By Editorial Team
While Lisa McIlwain has long held great respect for people in professions like teaching and caregiving who do so much hands-on good, she wasn’t always so certain she felt the same about the technology industry. Well, 2020 is changing her point of view. Imagining how we would have gotten through the COVID-19 pandemic without technology, she recognizes that this industry provides significant, real human benefits.
McIlwain is a Synopsys Scientist, the only woman so far to hold this post (though there are women in similar technical roles, such as Distinguished Architects). We sat down with her recently to talk about her role in the company’s Verification Group and her passion toward advancing women in science, technology, engineering, and math (STEM) careers.
Q: What inspired your interest in a scientific career?
A: As a child I mostly wanted to read and wander outside. I had little interest in math or science. My parents were both scientists: my mom was a biochemist, though her career was unhappy and brief, and my dad was a professor of math and computer science. However, in our family, my brother and I slotted into gender-normative roles as mathematical (him) and verbal (me) from early ages. My dad spent a lot of time working on math problems with my brother, but not with me, and I found math tedious and difficult until high school algebra and geometry, when a couple of great teachers led me to the startling revelation that I could be good at it.
Q: What led you to the discipline of computer science at Purdue?
A: My dad taught at Purdue, so I grew up there. I started at Oberlin College as an English major. But during my freshman year I started to think seriously about how I could earn a living in that field and became doubtful. I had taken an introductory CS class at Purdue the preceding summer (Fortran! punch cards!) and done OK, and for an independent winter term project at Oberlin I learned C and wrote a random poetry generator. I had a lot of fun with that, and in the spring I decided to transfer to Purdue and switch to computer science. In a way it was a contrarian move, to prove to my family, and perhaps myself, that I could do this thing that I wasn’t expected to be able to do (I admit a hometown boyfriend also factored into that decision).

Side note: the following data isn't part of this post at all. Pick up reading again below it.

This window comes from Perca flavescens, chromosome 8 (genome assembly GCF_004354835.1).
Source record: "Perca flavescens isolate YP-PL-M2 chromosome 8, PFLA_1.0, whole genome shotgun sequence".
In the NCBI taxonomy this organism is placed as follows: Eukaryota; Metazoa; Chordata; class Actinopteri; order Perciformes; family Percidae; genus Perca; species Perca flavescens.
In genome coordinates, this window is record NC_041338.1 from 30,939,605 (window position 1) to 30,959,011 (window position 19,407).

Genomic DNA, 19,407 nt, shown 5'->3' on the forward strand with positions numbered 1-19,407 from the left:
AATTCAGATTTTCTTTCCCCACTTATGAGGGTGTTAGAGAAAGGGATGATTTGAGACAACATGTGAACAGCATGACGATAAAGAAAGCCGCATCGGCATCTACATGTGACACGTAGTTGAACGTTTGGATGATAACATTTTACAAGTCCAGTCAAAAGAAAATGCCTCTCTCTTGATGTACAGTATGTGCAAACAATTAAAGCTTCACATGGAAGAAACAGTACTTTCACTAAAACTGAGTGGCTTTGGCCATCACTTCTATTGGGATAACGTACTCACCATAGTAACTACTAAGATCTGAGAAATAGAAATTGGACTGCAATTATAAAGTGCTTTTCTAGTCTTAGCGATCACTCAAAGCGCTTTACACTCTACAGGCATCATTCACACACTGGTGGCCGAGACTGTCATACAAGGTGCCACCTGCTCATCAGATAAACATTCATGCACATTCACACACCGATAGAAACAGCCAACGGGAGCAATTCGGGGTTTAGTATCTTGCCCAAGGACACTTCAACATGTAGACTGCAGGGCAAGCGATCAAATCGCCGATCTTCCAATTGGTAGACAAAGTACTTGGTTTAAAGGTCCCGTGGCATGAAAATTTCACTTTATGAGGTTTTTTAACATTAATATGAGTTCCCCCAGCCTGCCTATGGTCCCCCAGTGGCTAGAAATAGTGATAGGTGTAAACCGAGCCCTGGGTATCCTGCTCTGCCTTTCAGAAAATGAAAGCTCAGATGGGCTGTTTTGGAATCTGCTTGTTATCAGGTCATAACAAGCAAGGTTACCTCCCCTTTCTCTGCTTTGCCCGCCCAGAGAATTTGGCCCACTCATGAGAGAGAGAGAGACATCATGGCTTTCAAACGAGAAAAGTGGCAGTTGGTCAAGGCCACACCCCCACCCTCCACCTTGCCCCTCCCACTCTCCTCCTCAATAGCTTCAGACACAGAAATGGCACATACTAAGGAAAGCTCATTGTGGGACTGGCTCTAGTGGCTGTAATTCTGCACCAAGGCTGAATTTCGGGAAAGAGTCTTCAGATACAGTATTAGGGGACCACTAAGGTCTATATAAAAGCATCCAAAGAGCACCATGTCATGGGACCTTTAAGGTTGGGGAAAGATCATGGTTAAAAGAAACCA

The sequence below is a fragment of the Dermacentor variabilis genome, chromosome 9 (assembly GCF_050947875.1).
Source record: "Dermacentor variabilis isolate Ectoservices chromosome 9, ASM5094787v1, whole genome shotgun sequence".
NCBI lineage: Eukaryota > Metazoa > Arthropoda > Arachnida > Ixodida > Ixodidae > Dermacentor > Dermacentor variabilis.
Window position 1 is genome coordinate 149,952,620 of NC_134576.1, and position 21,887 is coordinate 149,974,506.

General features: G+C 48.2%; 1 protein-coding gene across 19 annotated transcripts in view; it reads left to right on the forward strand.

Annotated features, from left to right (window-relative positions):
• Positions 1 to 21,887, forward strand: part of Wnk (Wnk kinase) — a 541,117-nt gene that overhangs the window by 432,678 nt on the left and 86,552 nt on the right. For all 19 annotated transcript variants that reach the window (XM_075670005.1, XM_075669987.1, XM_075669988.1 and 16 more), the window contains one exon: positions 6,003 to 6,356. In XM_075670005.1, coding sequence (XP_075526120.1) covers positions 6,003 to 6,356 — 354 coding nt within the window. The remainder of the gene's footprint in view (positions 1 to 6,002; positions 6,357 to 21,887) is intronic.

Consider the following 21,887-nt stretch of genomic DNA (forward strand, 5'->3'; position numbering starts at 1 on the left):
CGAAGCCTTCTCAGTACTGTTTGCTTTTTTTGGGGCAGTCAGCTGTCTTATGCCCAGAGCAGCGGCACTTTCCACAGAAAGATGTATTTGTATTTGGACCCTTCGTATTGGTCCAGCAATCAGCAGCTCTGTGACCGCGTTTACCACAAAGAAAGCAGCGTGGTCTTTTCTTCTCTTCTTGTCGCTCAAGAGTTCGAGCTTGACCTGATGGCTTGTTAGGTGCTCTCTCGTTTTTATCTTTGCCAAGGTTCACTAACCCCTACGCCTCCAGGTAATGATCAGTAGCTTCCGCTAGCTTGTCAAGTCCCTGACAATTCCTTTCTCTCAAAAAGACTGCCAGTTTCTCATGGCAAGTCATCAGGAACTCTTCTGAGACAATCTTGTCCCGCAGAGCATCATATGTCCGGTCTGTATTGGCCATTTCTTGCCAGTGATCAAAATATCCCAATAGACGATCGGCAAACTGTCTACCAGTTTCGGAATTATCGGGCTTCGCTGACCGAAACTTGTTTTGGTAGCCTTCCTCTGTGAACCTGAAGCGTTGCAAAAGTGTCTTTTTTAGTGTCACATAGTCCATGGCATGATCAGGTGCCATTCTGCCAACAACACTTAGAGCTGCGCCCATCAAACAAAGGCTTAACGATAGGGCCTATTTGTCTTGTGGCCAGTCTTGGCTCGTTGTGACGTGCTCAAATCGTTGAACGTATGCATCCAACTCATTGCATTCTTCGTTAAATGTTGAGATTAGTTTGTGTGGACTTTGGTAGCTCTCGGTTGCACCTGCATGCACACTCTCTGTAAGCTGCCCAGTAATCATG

Maybe a more interesting question is what led me to electronic design automation, or EDA. When I graduated from Purdue, I could easily have landed in some Indianapolis bank’s payroll processing department. Instead I had the good fortune to be hired by Betty Shanahan, the only female member of Data General’s Eagle engineering team, whose race to bring a new minicomputer to market was famously documented in Tracy Kidder’s Pulitzer Prize-winning book, The Soul of a New Machine. This book describes a corporate culture of tossing new grads into the deep end—which, in my case at least, was an exhilarating and confidence-building rapid-growth experience. After three years at Data General, I was hired by the startup Viewlogic Systems (now part of Synopsys), and from there went on to Mentor Graphics and, finally, Synopsys. I was very lucky to get that first chance, which I think I wouldn’t have without Betty Shanahan’s interest. She went on to become the executive director of the Society of Women Engineers and an active public advocate for the engineering professions generally.
Q: What are some of the rewards—and frustrations—of scientific and technological exploration?
A: I just love the intrinsic satisfaction of solving difficult real-world problems, along with the mental exercise that entails. I also love working with a great team and collaborating with so many different people that I wouldn’t necessarily otherwise know. I think this career has forced me to grow in directions that I might not have otherwise.
Q: What are some of the challenges that women engineers face?